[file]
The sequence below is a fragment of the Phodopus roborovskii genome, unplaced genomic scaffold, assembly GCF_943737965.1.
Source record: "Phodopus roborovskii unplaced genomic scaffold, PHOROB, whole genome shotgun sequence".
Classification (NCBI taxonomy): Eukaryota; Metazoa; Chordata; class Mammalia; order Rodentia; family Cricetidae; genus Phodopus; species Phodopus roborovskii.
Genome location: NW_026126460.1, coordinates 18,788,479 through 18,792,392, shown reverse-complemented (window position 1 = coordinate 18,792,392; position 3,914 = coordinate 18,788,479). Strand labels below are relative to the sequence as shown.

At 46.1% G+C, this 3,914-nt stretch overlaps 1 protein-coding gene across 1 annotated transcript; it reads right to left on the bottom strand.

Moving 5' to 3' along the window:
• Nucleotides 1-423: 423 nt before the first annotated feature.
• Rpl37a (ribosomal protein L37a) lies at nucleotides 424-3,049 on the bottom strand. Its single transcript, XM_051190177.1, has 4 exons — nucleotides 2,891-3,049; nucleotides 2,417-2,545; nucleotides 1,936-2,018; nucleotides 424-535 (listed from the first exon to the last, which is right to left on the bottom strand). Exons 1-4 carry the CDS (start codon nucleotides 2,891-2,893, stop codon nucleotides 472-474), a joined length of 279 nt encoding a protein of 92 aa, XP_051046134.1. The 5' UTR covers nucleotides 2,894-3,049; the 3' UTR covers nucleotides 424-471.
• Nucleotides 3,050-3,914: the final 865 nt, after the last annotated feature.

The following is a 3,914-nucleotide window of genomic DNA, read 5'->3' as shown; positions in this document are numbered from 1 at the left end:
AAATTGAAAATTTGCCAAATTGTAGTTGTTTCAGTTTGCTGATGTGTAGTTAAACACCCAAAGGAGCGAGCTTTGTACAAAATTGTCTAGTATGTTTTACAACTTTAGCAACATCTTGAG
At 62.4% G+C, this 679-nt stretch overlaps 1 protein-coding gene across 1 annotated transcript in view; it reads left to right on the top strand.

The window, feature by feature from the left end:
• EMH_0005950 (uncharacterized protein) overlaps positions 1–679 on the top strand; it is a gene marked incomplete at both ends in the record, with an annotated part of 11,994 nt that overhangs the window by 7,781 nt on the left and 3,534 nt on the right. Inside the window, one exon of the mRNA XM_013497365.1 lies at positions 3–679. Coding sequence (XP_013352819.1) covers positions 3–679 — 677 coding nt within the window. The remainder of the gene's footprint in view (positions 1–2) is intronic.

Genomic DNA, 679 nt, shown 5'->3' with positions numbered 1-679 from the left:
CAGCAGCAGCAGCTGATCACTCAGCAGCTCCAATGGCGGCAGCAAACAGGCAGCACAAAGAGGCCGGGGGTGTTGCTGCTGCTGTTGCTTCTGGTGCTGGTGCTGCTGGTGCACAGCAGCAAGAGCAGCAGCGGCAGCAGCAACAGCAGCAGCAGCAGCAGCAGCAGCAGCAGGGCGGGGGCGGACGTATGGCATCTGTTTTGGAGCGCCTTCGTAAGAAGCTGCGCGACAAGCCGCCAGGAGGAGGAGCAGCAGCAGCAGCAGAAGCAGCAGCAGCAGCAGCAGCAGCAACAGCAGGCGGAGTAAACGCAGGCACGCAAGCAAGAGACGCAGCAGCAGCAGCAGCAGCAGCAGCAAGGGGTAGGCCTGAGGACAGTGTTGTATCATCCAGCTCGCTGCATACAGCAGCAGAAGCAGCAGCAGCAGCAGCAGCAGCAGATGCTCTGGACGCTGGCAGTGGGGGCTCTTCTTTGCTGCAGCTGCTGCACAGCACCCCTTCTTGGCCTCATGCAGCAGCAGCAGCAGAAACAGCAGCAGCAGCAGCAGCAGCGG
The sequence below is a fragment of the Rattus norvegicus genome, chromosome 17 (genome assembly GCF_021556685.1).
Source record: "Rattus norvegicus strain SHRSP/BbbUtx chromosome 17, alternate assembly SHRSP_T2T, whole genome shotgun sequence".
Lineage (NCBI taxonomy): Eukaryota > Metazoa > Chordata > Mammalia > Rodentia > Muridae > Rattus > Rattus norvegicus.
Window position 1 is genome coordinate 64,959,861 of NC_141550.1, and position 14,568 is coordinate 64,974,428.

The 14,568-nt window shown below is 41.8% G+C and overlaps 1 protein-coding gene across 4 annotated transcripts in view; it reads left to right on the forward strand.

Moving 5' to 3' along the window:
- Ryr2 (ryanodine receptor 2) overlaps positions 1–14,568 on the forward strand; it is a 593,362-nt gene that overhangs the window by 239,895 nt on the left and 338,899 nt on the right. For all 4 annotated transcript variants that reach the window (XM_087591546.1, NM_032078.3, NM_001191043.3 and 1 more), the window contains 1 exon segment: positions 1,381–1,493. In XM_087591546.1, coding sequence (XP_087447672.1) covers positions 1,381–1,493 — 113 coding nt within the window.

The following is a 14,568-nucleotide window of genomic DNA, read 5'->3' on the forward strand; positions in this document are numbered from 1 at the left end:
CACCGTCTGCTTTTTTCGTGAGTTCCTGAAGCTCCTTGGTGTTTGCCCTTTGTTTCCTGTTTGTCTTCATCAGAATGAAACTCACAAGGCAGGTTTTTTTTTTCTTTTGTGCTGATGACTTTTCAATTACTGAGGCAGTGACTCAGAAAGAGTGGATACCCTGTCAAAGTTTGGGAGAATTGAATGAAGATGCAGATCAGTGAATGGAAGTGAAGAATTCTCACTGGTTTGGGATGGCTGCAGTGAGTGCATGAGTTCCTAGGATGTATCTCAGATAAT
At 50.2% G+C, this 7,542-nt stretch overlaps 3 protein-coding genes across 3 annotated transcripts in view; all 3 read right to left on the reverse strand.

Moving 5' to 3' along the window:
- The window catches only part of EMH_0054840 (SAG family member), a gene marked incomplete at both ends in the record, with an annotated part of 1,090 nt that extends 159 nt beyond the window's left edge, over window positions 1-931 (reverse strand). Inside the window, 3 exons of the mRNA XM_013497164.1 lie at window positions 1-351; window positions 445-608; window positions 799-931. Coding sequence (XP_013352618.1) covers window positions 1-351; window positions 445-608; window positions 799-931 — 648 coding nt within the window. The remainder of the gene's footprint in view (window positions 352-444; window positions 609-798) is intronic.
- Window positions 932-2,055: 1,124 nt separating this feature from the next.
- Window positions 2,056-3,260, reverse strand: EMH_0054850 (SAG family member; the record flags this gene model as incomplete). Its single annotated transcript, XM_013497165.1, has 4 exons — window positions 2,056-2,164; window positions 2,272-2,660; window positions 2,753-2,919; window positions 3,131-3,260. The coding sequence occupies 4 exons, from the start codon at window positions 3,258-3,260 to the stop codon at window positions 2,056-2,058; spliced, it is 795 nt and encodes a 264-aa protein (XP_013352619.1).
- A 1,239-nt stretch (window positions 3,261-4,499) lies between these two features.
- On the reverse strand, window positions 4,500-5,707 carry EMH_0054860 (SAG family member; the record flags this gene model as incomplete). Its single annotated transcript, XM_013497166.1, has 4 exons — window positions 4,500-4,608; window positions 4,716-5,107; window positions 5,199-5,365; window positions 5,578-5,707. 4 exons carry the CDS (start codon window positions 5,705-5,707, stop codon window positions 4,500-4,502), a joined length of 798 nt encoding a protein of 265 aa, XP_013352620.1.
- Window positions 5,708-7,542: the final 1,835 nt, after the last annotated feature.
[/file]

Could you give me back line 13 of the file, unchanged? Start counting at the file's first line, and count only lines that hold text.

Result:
The window, feature by feature from the left end: